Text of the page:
I became happy in Karachi, I embraced it with an open heart, “it’s my city”. With time, my outlook on life changed. It was not merely humans who made me meet my “ideal” man, but it was part of God’s bigger plan, He arranged a way for us to meet. The Desi, eastern wedding, was not a show, it is the crux of the Pakistani culture. The bride glows with happiness and changes the most expensive outfits in each ceremony to exhibit her happiness. She’s not “The Pakistani Bride” described by Bapsi Sidhwa, she’s that genuine, lovely, virgin girl made for her one and only Pakistani man, who has travelled all the way from Sydney to sweep her off her feet. Marriage became my saviour from the conservative Pakistani society, I believed I was that Damsel in distress and melancholy whose only source of happiness was her Prince charming.

Little did I know, that travelling or living abroad does not always change people’s perspective or make them tolerant or empathetic.

In retrospect, I had a choice, the free will to walk away, but I tried hard to sustain the promise.

We both heard the Arabic gibberish during our Nikkah ceremony and suddenly became the ones whose love would last eras. In Australia, we also exchanged wedding vows in English. This time the only difference was that I understood what was being said, “in poverty and wealth, and in sickness and health”.

How I balanced everything, but as the pages of my diary turned, remaining pages were all tainted not with cobalt blue, but black specks, a mere reminder that no matter how much I plan, God will never let me have the control. What I once thought in that man as the virtue of patience, who will be there “in health and in sickness” was pure deception. All of a sudden my accomplishments were “through” him, my hard work did not matter, he was the one who suffered, not me. He was the “MAN” in the relationship. I was thrown back to Karachi from Australia. “Yeah right! ‘in health and in sickness”.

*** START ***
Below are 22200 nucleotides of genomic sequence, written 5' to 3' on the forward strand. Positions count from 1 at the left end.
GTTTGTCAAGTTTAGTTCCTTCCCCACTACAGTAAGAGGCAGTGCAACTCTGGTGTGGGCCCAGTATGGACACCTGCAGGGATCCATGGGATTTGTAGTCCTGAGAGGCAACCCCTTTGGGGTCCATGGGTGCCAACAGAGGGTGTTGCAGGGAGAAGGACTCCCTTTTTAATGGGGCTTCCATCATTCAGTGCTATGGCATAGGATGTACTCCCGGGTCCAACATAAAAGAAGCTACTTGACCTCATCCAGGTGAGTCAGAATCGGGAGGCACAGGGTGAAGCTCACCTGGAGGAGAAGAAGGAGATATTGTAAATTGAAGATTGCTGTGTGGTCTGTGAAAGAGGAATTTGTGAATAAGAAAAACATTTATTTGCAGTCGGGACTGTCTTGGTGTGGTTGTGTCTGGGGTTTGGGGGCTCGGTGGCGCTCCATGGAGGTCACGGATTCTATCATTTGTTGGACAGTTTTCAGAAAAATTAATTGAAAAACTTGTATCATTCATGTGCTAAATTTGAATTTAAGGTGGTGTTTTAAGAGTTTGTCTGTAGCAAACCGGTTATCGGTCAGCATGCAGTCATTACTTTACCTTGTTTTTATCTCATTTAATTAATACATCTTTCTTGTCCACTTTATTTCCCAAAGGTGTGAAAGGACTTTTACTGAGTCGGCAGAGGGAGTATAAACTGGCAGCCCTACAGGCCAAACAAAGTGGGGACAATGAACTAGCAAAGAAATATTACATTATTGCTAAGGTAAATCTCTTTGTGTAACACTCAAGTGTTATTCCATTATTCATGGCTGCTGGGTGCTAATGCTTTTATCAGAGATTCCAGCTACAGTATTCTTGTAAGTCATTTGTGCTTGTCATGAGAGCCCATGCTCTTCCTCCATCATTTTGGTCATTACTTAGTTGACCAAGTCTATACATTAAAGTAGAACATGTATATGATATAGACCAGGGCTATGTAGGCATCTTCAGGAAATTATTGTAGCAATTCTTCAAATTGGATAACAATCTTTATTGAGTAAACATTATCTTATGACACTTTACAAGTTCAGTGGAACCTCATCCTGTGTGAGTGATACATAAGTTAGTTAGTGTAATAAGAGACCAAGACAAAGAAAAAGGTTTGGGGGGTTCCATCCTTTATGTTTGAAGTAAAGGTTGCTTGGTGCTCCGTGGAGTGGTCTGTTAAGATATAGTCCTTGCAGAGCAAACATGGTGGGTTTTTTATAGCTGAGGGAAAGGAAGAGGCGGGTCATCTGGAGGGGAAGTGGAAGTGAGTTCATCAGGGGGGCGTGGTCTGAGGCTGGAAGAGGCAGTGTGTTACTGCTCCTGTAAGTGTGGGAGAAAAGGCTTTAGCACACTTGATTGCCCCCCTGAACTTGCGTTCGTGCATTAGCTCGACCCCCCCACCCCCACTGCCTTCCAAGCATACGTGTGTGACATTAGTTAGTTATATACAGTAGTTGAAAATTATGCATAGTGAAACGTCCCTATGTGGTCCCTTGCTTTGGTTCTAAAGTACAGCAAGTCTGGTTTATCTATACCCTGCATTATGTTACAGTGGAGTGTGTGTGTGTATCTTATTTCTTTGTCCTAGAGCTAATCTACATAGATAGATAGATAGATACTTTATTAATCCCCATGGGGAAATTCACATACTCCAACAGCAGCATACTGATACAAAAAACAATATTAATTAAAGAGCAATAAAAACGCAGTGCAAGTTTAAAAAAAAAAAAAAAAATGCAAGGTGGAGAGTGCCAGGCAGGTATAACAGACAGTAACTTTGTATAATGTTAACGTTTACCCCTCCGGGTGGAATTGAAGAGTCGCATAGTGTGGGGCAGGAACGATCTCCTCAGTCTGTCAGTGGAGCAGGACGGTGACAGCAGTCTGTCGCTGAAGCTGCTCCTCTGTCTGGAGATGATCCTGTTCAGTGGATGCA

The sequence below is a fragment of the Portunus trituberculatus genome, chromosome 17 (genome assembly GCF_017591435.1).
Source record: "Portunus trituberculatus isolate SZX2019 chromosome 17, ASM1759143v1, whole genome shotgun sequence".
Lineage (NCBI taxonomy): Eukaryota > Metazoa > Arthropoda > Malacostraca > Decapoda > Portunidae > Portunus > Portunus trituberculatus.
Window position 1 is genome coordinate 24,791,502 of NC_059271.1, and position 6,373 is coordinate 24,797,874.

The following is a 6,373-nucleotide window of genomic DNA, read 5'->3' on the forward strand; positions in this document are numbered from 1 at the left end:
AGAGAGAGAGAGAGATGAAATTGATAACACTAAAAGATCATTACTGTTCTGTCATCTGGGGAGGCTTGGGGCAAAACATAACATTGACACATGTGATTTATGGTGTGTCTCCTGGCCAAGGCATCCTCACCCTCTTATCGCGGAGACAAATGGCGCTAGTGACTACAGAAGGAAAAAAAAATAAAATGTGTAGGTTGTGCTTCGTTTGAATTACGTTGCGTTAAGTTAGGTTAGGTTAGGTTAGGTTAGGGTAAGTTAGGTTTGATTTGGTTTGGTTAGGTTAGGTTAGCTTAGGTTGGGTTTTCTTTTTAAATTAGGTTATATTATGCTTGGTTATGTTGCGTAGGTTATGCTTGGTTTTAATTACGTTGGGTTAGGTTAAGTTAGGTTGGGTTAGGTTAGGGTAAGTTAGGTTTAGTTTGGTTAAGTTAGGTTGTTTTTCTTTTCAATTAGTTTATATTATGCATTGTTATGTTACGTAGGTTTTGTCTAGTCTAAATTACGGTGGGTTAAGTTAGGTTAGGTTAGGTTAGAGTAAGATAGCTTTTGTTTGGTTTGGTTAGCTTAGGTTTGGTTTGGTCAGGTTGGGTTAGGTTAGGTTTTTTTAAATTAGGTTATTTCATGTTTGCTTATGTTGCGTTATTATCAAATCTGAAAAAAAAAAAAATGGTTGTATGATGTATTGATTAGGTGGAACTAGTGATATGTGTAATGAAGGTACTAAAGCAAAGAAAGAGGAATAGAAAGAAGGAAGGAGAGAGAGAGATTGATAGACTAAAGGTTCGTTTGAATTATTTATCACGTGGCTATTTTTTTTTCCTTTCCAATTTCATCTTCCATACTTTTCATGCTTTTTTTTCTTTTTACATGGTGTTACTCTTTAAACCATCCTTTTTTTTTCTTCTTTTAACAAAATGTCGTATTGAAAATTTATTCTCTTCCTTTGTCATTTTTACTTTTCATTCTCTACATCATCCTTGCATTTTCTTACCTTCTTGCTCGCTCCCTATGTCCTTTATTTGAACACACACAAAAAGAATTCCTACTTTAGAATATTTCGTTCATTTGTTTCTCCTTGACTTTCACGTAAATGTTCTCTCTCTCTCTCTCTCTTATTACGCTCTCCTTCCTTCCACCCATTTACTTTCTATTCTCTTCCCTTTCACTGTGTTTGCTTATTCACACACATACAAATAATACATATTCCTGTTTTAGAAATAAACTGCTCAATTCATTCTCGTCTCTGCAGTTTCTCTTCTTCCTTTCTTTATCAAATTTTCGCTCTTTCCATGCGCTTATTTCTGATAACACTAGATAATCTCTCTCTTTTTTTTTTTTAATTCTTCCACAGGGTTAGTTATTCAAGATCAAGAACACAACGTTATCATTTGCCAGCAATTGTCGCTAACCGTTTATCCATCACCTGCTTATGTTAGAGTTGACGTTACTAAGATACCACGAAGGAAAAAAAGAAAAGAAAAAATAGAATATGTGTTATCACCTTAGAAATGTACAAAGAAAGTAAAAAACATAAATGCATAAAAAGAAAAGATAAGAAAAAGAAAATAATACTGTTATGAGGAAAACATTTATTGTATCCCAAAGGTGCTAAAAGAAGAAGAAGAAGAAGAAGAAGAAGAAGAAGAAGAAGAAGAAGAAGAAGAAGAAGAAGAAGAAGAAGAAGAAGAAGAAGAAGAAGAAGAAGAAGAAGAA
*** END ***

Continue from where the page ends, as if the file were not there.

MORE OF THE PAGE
In retrospect, I had a choice, the free will to walk away, but I tried hard to sustain the promise. Now, I am thankful that despite all my hardships I have survived, that I didn’t fall down the pit of sorrow. Instead, I stood at the edge and stared at its depth. I am not going to be that Pakistani, dependent, docile woman.

A distant memory haunts me,
as I totter at the
tip of the sword,
balancing
to believe my nightmares are reality,
and ambitions are mere possibilities.
The     t    m   l   u    u     ride of
               u    u   t    o     s
exuberance
and
melancholia.
Silenced, sedated and numbed,
but garbed by a pretty face.
“Shhh… no one should know.”

Karachi, If I were a Man

Top photo credit for Karachi, If I Were A Man by Unsplash

About Afshan Amin Mohammad

Afshan Amin MohammadAfshan Amin Mohammad was born and raised in Karachi, Pakistan. She has a BA in Creative Writing from Agnes Scott College, Georgia and a Diploma in Early Childhood Education from Australia. She teaches English literature and language at Karachi Grammar School.

5 thoughts on “Karachi, If I Were A Man

  1. Nino
    Nino
    July 3, 2020
    Reply

    it is a good piece. thank you for sharing. waiting for next…

  2. Rachel
    Rachel
    June 21, 2020
    Reply

    You’re a beautiful writer, Afshan! I hope you continue to share your gift with the world. Wishing you all the best.

  3. Avatar
    Moti
    June 19, 2020
    Reply

    You are blessed with the ability to write beautifully. Now I’m looking forward to see you fly out of yourself and write imaginative and creative pieces from another’s world. Keep your goal high and soar up in the sky.

  4. Jaclyn Mishal
    Jaclyn Mishal
    June 19, 2020
    Reply

    This is such a beautiful piece, Afshan. Thank you for sharing. Wishing you all the best with your next steps.